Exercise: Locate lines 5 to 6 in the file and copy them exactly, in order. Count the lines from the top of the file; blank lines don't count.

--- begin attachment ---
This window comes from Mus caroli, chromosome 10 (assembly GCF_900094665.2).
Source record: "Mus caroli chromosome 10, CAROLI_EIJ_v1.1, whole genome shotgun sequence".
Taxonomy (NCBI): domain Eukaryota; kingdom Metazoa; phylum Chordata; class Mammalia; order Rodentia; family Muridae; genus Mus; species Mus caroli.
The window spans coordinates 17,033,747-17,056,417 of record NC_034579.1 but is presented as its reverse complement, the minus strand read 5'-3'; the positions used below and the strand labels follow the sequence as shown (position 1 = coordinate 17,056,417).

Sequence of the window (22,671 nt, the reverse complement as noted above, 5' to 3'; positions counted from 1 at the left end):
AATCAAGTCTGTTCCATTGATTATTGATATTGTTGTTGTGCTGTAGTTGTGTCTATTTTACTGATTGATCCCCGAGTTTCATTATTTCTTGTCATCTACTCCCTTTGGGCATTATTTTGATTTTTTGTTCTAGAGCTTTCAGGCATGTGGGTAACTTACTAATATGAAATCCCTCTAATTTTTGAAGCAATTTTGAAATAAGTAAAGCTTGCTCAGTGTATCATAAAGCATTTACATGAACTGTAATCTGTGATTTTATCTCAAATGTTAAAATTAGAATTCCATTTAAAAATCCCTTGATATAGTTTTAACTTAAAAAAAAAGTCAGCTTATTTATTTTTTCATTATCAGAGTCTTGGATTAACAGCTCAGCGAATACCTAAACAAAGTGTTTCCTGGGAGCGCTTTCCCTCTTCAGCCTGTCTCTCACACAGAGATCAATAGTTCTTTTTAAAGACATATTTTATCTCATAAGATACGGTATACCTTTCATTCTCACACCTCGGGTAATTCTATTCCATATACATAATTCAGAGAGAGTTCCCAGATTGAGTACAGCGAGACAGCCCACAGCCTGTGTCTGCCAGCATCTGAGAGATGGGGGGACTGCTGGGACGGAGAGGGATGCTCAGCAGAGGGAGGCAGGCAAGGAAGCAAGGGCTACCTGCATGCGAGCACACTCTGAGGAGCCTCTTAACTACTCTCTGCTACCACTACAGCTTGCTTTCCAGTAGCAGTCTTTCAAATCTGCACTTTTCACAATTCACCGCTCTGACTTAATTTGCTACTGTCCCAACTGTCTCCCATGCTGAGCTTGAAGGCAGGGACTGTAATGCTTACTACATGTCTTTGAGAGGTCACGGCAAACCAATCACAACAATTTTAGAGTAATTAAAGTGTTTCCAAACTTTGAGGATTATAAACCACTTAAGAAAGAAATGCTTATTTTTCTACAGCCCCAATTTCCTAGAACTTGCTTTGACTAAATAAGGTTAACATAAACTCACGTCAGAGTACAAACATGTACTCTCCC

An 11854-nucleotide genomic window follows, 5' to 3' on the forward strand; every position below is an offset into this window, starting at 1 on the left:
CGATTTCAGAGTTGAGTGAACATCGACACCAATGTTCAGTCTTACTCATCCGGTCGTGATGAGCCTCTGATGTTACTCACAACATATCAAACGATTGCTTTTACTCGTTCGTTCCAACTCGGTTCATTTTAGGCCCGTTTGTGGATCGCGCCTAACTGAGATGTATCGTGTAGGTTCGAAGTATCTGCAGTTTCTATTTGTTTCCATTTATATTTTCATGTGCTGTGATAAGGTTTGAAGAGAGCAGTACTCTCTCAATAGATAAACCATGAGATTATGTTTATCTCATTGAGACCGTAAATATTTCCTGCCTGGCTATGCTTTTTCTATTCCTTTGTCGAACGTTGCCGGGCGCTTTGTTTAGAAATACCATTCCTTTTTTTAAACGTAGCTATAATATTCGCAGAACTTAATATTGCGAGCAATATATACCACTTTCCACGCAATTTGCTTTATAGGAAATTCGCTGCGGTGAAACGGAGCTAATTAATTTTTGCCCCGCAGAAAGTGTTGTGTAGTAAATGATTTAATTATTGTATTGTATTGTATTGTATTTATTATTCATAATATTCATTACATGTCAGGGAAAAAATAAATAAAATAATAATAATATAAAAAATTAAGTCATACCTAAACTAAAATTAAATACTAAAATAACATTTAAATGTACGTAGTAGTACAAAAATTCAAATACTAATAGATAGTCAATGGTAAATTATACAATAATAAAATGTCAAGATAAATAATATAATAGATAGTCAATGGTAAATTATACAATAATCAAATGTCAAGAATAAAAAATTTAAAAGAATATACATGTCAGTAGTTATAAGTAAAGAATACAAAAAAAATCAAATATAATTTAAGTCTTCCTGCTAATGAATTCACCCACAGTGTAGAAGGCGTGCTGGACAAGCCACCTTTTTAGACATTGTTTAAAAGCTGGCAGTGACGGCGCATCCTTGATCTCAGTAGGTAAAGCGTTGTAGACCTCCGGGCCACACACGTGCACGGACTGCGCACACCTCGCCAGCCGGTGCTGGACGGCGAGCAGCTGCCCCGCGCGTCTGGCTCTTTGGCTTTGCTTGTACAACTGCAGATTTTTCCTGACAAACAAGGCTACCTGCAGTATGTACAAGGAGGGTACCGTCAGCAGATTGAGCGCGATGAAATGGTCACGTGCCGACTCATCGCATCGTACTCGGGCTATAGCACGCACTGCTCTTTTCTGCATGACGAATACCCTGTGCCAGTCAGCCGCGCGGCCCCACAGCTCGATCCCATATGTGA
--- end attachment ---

Sequence of the window (22,671 nt, the reverse complement as noted above, 5' to 3'; positions counted from 1 at the left end):
AATCAAGTCTGTTCCATTGATTATTGATATTGTTGTTGTGCTGTAGTTGTGTCTATTTTACTGATTGATCCCCGAGTTTCATTATTTCTTGTCATCTACTCCCTTTGGGCATTATTTTGATTTTTTGTTCTAGAGCTTTCAGGCATGTGGGTAACTTACTAATATGAAATCCCTCTAATTTTTGAAGCAATTTTGAAATAAGTAAAGCTTGCTCAGTGTATCATAAAGCATTTACATGAACTGTAATCTGTGATTTTATCTCAAATGTTAAAATTAGAATTCCATTTAAAAATCCCTTGATATAGTTTTAACTTAAAAAAAAAGTCAGCTTATTTATTTTTTCATTATCAGAGTCTTGGATTAACAGCTCAGCGAATACCTAAACAAAGTGTTTCCTGGGAGCGCTTTCCCTCTTCAGCCTGTCTCTCACACAGAGATCAATAGTTCTTTTTAAAGACATATTTTATCTCATAAGATACGGTATACCTTTCATTCTCACACCTCGGGTAATTCTATTCCATATACATAATTCAGAGAGAGTTCCCAGATTGAGTACAGCGAGACAGCCCACAGCCTGTGTCTGCCAGCATCTGAGAGATGGGGGGACTGCTGGGACGGAGAGGGATGCTCAGCAGAGGGAGGCAGGCAAGGAAGCAAGGGCTACCTGCATGCGAGCACACTCTGAGGAGCCTCTTAACTACTCTCTGCTACCACTACAGCTTGCTTTCCAGTAGCAGTCTTTCAAATCTGCACTTTTCACAATTCACCGCTCTGACTTAATTTGCTACTGTCCCAACTGTCTCCCATGCTGAGCTTGAAGGCAGGGACTGTAATGCTTACTACATGTCTTTGAGAGGTCACGGCAAACCAATCACAACAATTTTAGAGTAATTAAAGTGTTTCCAAACTTTGAGGATTATAAACCACTTAAGAAAGAAATGCTTATTTTTCTACAGCCCCAATTTCCTAGAACTTGCTTTGACTAAATAAGGTTAACATAAACTCACGTCAGAGTACAAACATGTACTCTCCC